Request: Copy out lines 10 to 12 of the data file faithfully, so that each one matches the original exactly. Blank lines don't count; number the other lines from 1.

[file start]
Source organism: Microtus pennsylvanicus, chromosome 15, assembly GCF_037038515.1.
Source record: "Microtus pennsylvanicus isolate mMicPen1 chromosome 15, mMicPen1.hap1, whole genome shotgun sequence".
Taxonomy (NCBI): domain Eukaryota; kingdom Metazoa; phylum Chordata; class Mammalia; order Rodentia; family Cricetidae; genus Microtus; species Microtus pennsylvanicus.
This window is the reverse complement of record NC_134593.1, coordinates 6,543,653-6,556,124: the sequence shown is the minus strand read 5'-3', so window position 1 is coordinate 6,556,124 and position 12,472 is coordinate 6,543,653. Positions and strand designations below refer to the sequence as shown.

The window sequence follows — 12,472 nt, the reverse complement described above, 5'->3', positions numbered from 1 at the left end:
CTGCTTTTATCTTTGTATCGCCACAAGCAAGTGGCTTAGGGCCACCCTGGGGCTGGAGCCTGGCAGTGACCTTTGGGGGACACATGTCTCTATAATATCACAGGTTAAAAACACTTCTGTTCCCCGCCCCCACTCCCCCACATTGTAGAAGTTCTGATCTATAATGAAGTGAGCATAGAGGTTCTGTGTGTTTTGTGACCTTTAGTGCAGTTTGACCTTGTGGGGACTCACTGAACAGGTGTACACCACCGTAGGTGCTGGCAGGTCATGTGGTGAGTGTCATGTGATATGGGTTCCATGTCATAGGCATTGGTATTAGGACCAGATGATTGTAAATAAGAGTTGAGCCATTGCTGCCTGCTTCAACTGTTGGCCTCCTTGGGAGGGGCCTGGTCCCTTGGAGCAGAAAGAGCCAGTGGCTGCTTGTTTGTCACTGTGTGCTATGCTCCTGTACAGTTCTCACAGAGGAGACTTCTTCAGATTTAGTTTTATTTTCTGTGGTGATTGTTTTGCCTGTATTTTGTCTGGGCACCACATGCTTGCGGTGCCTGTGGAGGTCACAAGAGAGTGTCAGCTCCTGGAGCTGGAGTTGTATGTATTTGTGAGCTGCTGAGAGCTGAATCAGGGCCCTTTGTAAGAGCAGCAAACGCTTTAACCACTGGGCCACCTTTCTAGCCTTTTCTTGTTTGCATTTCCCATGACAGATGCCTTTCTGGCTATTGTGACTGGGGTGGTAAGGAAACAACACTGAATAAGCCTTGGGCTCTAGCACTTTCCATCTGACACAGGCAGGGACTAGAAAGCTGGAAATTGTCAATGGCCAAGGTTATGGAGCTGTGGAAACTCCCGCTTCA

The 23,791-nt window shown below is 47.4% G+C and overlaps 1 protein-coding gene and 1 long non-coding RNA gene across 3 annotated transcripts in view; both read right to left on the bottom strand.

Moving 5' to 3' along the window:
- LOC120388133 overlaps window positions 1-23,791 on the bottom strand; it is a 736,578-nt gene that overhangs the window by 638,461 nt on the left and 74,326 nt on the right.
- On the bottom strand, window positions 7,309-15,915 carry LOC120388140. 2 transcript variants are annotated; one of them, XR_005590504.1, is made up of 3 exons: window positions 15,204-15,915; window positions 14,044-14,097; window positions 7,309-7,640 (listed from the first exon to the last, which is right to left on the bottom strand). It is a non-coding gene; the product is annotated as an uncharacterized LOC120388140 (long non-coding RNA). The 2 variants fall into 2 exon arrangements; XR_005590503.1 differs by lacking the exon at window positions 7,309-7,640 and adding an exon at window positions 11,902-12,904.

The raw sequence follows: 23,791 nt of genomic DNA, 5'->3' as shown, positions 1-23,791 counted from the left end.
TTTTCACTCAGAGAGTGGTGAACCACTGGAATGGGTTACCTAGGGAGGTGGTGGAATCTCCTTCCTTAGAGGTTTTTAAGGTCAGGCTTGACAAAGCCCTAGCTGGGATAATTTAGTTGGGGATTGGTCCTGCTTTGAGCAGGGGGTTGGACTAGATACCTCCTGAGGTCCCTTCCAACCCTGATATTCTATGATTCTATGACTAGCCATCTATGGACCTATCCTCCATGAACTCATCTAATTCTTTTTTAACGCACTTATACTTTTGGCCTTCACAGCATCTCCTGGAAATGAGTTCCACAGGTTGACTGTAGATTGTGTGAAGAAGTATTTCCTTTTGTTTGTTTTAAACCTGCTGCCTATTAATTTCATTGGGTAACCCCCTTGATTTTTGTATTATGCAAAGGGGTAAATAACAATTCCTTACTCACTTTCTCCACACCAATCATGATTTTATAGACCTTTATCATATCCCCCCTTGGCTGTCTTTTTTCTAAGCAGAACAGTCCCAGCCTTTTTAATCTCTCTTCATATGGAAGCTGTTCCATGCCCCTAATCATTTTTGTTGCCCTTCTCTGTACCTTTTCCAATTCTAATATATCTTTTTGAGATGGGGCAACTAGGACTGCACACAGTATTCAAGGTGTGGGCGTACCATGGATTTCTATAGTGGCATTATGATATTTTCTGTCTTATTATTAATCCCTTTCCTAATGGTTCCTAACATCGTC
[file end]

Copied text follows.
- On the bottom strand, window positions 7,309-15,915 carry LOC120388140. 2 transcript variants are annotated; one of them, XR_005590504.1, is made up of 3 exons: window positions 15,204-15,915; window positions 14,044-14,097; window positions 7,309-7,640 (listed from the first exon to the last, which is right to left on the bottom strand). It is a non-coding gene; the product is annotated as an uncharacterized LOC120388140 (long non-coding RNA). The 2 variants fall into 2 exon arrangements; XR_005590503.1 differs by lacking the exon at window positions 7,309-7,640 and adding an exon at window positions 11,902-12,904.

The raw sequence follows: 23,791 nt of genomic DNA, 5'->3' as shown, positions 1-23,791 counted from the left end.
TTTTCACTCAGAGAGTGGTGAACCACTGGAATGGGTTACCTAGGGAGGTGGTGGAATCTCCTTCCTTAGAGGTTTTTAAGGTCAGGCTTGACAAAGCCCTAGCTGGGATAATTTAGTTGGGGATTGGTCCTGCTTTGAGCAGGGGGTTGGACTAGATACCTCCTGAGGTCCCTTCCAACCCTGATATTCTATGATTCTATGACTAGCCATCTATGGACCTATCCTCCATGAACTCATCTAATTCTTTTTTAACGCACTTATACTTTTGGCCTTCACAGCATCTCCTGGAAATGAGTTCCACAGGTTGACTGTAGATTGTGTGAAGAAGTATTTCCTTTTGTTTGTTTTAAACCTGCTGCCTATTAATTTCATTGGGTAACCCCCTTGATTTTTGTATTATGCAAAGGGGTAAATAACAATTCCTTACTCACTTTCTCCACACCAATCATGATTTTATAGACCTTTATCATATCCCCCCTTGGCTGTCTTTTTTCTAAGCAGAACAGTCCCAGCCTTTTTAATCTCTCTTCATATGGAAGCTGTTCCATGCCCCTAATCATTTTTGTTGCCCTTCTCTGTACCTTTTCCAATTCTAATATATCTTTTTGAGATGGGGCAACTAGGACTGCACACAGTATTCAAGGTGTGGGCGTACCATGGATTTCTATAGTGGCATTATGATATTTTCTGTCTTATTATTAATCCCTTTCCTAATGGTTCCTAACATCGTC